By Christina Frangou
Chicago—Surgeons may be missing out on valuable reimbursement dollars because they fail to accurately document the complexities of some surgical procedures.
In a study presented at the 2012 Clinical Congress of the American College of Surgeons, researchers showed that detailed documentation is the key to
reimbursement in atypically arduous cases. Documentation can affect both reimbursement approval and the speed of reimbursement, the study showed.
And many surgeons and residents skim over details in the operative note, particularly those details that justify the modifier 22 claim.
The study showed that, of all cases where modifier 22 was eventually applied at a community teaching hospital, only 23% initially included sufficient documentation on the original operative note. In all other cases, the hospital’s coding review specialists requested additional documentation from surgeons and residents before proceeding with the code.
“The study demonstrates that there is a need for residents and surgeons to better document when the modifier 22 should be applied,” said lead author Benjamin Jarman, MD, general surgery residency program director at Gundersen Lutheran Medical Foundation, La Crosse, Wis.
Modifier 22 is added to current procedural terminology (CPT) codes to reflect the increased complexity beyond what is expected of a particular surgical case. It is the only way that a surgeon can obtain additional reimbursement for his or her time and energy in the operating room during unusually arduous cases.
Dr. Jarman and his colleagues reviewed billing and coding data, along with operative records for all patients who underwent one of six common general surgery operations between January 2006 and December 2010 at a community teaching hospital.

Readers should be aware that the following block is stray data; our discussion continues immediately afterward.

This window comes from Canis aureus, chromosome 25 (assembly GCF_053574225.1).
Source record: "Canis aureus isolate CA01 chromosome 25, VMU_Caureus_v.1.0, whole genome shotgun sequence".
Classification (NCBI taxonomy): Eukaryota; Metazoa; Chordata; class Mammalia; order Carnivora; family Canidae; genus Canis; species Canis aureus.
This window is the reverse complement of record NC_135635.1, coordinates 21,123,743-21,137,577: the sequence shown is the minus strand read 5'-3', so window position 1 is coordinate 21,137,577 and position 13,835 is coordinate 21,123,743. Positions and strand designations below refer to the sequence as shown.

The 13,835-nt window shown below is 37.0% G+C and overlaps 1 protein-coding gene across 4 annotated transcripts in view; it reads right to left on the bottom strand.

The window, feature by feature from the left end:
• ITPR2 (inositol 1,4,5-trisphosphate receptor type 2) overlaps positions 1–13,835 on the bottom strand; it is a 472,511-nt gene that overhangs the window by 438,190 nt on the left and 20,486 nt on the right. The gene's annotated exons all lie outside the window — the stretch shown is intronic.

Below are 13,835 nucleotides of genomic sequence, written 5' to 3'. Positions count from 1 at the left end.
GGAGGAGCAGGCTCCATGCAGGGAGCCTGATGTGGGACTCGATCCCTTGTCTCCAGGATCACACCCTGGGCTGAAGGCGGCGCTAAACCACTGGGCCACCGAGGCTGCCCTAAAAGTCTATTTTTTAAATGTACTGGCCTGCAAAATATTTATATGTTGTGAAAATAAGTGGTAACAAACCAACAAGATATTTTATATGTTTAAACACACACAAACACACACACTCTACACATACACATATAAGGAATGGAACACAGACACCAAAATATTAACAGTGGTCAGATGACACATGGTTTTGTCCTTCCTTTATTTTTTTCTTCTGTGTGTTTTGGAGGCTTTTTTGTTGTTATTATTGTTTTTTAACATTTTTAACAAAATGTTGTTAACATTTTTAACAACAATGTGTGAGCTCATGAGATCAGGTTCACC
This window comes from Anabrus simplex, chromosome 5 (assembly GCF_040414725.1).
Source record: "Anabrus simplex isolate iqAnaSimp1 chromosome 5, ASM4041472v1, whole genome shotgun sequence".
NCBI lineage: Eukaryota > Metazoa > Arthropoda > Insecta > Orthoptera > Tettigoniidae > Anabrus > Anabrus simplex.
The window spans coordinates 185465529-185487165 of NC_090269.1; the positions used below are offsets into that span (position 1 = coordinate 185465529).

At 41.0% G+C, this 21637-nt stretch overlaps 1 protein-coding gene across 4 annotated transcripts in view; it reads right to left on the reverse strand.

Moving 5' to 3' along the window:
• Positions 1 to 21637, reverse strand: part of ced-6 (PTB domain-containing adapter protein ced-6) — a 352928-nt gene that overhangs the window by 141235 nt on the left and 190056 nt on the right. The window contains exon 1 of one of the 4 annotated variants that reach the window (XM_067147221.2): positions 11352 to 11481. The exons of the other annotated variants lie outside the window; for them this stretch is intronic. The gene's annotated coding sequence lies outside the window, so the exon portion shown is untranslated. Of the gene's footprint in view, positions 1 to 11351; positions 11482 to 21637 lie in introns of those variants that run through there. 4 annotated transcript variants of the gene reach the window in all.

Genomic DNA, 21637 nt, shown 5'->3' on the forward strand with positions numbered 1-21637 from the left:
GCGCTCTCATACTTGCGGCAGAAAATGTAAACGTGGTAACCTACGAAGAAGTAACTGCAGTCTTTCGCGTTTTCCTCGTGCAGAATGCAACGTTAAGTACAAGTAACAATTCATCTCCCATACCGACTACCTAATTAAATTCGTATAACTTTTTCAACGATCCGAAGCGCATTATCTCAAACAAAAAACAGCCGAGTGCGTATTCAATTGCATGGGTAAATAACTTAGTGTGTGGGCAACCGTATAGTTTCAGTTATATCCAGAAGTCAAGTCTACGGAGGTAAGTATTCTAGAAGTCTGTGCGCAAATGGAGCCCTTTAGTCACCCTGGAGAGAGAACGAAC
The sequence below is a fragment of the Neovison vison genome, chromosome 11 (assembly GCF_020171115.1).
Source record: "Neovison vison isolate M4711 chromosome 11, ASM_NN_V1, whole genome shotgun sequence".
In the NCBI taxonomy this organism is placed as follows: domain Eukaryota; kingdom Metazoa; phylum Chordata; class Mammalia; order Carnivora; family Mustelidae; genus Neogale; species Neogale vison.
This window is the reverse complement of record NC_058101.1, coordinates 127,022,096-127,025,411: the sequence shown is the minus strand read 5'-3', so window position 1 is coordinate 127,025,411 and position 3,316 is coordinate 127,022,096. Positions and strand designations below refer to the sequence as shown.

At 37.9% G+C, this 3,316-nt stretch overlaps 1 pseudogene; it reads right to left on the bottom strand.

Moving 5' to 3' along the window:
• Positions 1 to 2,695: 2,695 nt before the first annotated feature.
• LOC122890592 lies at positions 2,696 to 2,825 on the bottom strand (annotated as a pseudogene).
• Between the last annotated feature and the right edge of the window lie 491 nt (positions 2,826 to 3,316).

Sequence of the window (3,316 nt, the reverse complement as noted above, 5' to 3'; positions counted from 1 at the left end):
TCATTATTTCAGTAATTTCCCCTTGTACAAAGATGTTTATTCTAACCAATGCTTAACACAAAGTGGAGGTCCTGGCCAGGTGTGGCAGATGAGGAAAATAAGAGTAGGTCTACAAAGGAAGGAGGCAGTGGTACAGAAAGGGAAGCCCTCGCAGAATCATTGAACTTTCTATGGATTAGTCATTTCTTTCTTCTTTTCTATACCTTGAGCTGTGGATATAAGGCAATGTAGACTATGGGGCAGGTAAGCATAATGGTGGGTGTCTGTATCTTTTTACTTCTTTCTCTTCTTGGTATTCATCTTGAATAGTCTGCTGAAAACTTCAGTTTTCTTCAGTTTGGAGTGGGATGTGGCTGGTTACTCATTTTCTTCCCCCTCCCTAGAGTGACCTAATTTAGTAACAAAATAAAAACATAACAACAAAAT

Over the study period, 1,610 patients met inclusion criteria for the six procedures selected: laparoscopic cholecystectomy, ostomy takedown, lysis of adhesions, small-bowel resection, ileocolectomy and mastectomy.
In all, modifier 22 was applied in 163 cases, or 10.1% of the general surgery cases, and resulted in a 20% to 33% increase in the total reimbursement. The increase varied per procedure, ranging from an average increase of $834.60 for laparoscopic cholecystectomy to $1,802.15 for small-bowel resection.
The study also showed that modifier 22 was associated with a delay in payment, which often is a deterrent for surgeons considering using the modifier. Payments arrived between one and 29 days later than usual when the code was used in five of the six procedures studied. Unexpectedly, reimbursement for mastectomy arrived two days earlier when modifier 22 was applied.
The speedy reimbursement for mastectomy likely reflects the institution’s increased experience in appending for modifier 22 in these cases, said investigators. At the hospital where the study took place, surgeons use standardized operative notes for tissue-sparing cases where modifier 22 frequently
The investigators said they did not find the delays to reimbursement “unreasonable.” They originally planned the study to examine if modifier 22 delayed reimbursement enough to negate any benefit of increased reimbursement.